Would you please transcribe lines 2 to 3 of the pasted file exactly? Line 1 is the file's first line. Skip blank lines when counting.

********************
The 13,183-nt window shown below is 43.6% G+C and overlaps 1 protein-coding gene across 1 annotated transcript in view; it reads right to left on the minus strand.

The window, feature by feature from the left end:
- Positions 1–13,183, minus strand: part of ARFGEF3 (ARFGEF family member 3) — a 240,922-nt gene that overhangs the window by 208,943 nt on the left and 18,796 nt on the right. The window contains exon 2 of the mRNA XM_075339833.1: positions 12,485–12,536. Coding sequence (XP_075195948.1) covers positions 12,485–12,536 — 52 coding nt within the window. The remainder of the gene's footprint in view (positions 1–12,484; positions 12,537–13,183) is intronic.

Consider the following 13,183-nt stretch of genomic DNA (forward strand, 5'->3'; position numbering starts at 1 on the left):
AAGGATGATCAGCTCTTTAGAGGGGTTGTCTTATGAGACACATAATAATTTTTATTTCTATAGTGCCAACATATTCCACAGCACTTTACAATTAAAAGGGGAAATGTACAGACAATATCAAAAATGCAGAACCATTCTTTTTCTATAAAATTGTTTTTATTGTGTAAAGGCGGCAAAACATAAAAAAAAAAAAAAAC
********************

The window, feature by feature from the left end:
- Positions 1–13,183, minus strand: part of ARFGEF3 (ARFGEF family member 3) — a 240,922-nt gene that overhangs the window by 208,943 nt on the left and 18,796 nt on the right. The window contains exon 2 of the mRNA XM_075339833.1: positions 12,485–12,536. Coding sequence (XP_075195948.1) covers positions 12,485–12,536 — 52 coding nt within the window. The remainder of the gene's footprint in view (positions 1–12,484; positions 12,537–13,183) is intronic.